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Adolph D’Acosta

Adolph D’Acosta was born in Jamaica on November 27, 1881. He was the son of
a plantation owner and was a descendent of early immigrants to Jamaica. The first Jews in
Jamaica came from Spain and Portugal from 1494-1655 fleeing the Spanish Inquisition. To
conceal their identity they referred to themselves as “Portuguese” or “Spanish” and practiced
their religion secretly. After the British conquest of Jamaica in 1655, the Jews began to practice
their religion openly. They were confirmed as British citizens in 1660 and attained full political
rights in 1831 which enabled Jews to own property.

In 1898, at 18 years old, Adolph read about the US declaration of war against
Spain and remembered stories of abuses done to his family by the Spanish during the Inquisition.
He eagerly joined the US military to fight Spain in what became called the Spanish-American
War. He served in the US Navy and during the war he was wounded and lost an eye.
The United States disputed the control that Spain had in this hemisphere and
supported the Cuban people in their fight for independence from Spain. In 1898, the US
deployed the battleship Maine to Cuba to protect US interests. The battleship mysteriously blew
up and the US accused Spain of laying a mine. The US declared war on Spain in 1898 and US
troops were sent to Cuba.

During the Spanish-American War, the historic Battle of San Juan Hill led by Col.
Theodore Roosevelt and the Rough Riders was fought during the intense battles in Cuba.
Commodore George Dewey led the US naval squadron into Manila Bay in the Philippines on
May 1, 1898, and destroyed the Spanish fleet. D’Acosta was likely part of this battle.
The Spanish-American War of 1898 lasted 4 months and ended Spain’s colonial
empire in the Western Hemisphere and secured the position of the United States as a Pacific
power. The U.S. victory in the war produced a peace treaty that compelled the Spanish to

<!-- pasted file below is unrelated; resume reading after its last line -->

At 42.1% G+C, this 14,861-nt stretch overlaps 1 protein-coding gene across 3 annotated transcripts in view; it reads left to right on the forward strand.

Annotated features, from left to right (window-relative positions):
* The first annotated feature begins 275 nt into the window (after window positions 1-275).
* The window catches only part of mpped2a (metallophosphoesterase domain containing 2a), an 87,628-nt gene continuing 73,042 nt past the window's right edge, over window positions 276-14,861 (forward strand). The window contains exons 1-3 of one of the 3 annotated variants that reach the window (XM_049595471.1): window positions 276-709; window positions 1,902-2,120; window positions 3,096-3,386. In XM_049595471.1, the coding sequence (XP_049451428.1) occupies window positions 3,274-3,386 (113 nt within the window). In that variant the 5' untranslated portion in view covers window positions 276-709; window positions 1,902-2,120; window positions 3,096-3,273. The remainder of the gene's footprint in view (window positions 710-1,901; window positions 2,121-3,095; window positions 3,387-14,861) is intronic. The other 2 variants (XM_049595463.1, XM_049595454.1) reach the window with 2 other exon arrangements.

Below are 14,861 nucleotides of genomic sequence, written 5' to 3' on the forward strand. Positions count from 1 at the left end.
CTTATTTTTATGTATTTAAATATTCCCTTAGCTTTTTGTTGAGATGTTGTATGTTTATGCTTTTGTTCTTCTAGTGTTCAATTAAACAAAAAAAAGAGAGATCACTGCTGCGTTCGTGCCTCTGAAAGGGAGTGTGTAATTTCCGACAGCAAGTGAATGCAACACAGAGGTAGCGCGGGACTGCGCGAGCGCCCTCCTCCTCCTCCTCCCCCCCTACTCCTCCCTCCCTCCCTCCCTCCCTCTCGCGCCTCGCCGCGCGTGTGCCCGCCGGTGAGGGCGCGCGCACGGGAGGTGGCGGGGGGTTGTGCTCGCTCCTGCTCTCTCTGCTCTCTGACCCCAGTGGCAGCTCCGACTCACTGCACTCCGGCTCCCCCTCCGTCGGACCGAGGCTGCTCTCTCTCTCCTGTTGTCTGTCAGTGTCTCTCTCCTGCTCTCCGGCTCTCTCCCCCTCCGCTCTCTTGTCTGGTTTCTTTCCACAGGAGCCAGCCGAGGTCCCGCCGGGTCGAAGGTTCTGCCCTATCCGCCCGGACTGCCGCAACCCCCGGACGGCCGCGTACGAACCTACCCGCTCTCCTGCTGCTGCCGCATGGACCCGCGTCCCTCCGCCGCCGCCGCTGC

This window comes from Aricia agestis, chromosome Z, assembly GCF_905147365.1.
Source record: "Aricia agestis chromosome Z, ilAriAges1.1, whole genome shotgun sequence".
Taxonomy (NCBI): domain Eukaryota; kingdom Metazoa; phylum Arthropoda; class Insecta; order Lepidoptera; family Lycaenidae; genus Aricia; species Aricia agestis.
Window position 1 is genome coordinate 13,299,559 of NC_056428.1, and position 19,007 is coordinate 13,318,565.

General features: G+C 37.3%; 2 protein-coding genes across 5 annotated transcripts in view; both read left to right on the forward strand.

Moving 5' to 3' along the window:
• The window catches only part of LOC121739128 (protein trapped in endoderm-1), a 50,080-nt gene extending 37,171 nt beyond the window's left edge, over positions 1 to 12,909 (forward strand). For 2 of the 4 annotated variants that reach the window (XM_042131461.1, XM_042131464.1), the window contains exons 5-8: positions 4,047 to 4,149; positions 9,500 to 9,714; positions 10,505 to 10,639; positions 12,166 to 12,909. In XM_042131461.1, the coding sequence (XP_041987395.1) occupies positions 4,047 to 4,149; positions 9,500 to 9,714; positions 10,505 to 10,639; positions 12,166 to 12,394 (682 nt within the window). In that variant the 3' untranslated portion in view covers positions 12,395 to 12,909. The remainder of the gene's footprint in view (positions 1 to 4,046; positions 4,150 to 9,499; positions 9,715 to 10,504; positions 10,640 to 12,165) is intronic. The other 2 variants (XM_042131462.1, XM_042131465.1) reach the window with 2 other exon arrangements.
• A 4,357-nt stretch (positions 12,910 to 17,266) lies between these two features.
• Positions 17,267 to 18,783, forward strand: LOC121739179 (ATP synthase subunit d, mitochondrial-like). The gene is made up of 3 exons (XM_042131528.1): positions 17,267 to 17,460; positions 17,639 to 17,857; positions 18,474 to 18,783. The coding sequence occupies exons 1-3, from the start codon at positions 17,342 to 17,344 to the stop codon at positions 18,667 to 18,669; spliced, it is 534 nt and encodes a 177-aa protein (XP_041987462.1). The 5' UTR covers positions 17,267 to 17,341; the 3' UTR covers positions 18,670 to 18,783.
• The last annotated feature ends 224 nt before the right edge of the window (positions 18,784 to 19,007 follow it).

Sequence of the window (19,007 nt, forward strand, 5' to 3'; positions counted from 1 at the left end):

relinquish claims on Cuba, and to cede sovereignty over Guam, Puerto Rico, and the Philippines
to the United States.

After the war, D’Acosta established a construction business in the United States
and became fascinated with coins. Over a period of years his collection of coins grew and after
moving to Brownsville in 1954 at age 73, he went into the business of buying and selling antique
and collectable coins in downtown Brownsville.

D’Acosta became acquainted with Bernie Whitman who had a business
downtown selling army-navy surplus, diamonds and many other items. Bernie invited D’Acosta
to conduct the coin business in Whitman’s Army Surplus Store. As D’Acosta got in his later
years, Bernie would send his teenaged son, Richard, to keep him company in D’Acosta’s
apartment. Richard said that this was a duty he eagerly accepted since the alternative was
working at the store, which was a job he loathed. Richard would sit watching TV with D’Acosta
who smoked cigarette after cigarette of harsh Mexican cigarettes called Delicados. Richard said
that they were anything but delicate and he said that Mr. D was a chain smoker who always had
one in his yellow-stained hands and sometimes two burning in the large ashtray stand.
Alan Whitman, Richard’s younger brother, remembers Adolph D’Acosta as a
gentleman and a quiet man of honor. One day, Alan’s Dad, Bernie, asked Alan if he had seen
Mr. D’Acosta’s eye. Before he could answer, D’Acosta removed his glass eye and held it in his
palm. Alan said that D’Acosta held it matter-of-factly, not with the intent to scare or be hideous.
Alan looked at it with reverence and saw in D’Acosta’s good eye that this was a litmus test of
acceptance. D’Acosta held his eye proudly as a symbol of war, human frailties, life and death.

Adolph D’Acosta died on October 2, 1963, and was buried in the Hebrew
Cemetery with full Masonic honors. He was a member of the Rio Grande Masonic Lodge No.
81. Bernie Whitman attended to the details of his funeral and arranged for his military
tombstone. D’Acosta is the only veteran of the Spanish-American War buried in the cemetery.
Also buried in the Hebrew Cemetery are Bernie Whitman and his wife Mildred

Sommer Whitman.

My thanks go out to Richard and Alan Whitman for helping with this article.